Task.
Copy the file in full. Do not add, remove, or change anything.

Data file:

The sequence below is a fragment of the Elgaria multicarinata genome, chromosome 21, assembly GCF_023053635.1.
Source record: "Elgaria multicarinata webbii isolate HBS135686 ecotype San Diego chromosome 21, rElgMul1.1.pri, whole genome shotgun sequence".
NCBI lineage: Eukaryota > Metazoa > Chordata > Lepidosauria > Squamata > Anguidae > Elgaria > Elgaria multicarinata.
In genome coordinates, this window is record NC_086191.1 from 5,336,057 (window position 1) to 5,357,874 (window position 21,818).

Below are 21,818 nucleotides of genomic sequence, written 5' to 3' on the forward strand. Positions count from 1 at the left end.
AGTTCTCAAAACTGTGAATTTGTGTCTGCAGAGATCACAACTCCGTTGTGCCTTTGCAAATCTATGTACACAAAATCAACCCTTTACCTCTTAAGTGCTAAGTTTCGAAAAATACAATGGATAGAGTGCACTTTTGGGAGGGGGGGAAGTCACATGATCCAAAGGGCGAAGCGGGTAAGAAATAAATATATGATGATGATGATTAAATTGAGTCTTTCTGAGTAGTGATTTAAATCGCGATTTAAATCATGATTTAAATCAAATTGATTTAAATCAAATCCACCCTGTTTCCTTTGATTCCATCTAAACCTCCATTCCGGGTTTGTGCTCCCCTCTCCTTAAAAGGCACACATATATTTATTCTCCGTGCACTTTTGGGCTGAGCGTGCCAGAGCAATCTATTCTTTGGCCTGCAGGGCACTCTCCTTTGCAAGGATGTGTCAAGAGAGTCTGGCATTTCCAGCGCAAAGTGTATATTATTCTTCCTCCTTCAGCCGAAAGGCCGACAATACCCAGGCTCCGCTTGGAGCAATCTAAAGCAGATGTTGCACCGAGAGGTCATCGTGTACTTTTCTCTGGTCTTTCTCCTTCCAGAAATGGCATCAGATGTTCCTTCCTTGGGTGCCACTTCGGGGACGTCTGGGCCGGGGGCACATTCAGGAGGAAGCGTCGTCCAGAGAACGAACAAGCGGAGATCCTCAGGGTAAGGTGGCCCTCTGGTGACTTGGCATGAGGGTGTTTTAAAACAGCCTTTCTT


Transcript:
The sequence below is a fragment of the Elgaria multicarinata genome, chromosome 21, assembly GCF_023053635.1.
Source record: "Elgaria multicarinata webbii isolate HBS135686 ecotype San Diego chromosome 21, rElgMul1.1.pri, whole genome shotgun sequence".
NCBI lineage: Eukaryota > Metazoa > Chordata > Lepidosauria > Squamata > Anguidae > Elgaria > Elgaria multicarinata.
In genome coordinates, this window is record NC_086191.1 from 5,336,057 (window position 1) to 5,357,874 (window position 21,818).

Below are 21,818 nucleotides of genomic sequence, written 5' to 3' on the forward strand. Positions count from 1 at the left end.
AGTTCTCAAAACTGTGAATTTGTGTCTGCAGAGATCACAACTCCGTTGTGCCTTTGCAAATCTATGTACACAAAATCAACCCTTTACCTCTTAAGTGCTAAGTTTCGAAAAATACAATGGATAGAGTGCACTTTTGGGAGGGGGGGAAGTCACATGATCCAAAGGGCGAAGCGGGTAAGAAATAAATATATGATGATGATGATTAAATTGAGTCTTTCTGAGTAGTGATTTAAATCGCGATTTAAATCATGATTTAAATCAAATTGATTTAAATCAAATCCACCCTGTTTCCTTTGATTCCATCTAAACCTCCATTCCGGGTTTGTGCTCCCCTCTCCTTAAAAGGCACACATATATTTATTCTCCGTGCACTTTTGGGCTGAGCGTGCCAGAGCAATCTATTCTTTGGCCTGCAGGGCACTCTCCTTTGCAAGGATGTGTCAAGAGAGTCTGGCATTTCCAGCGCAAAGTGTATATTATTCTTCCTCCTTCAGCCGAAAGGCCGACAATACCCAGGCTCCGCTTGGAGCAATCTAAAGCAGATGTTGCACCGAGAGGTCATCGTGTACTTTTCTCTGGTCTTTCTCCTTCCAGAAATGGCATCAGATGTTCCTTCCTTGGGTGCCACTTCGGGGACGTCTGGGCCGGGGGCACATTCAGGAGGAAGCGTCGTCCAGAGAACGAACAAGCGGAGATCCTCAGGGTAAGGTGGCCCTCTGGTGACTTGGCATGAGGGTGTTTTAAAACAGCCTTTCTT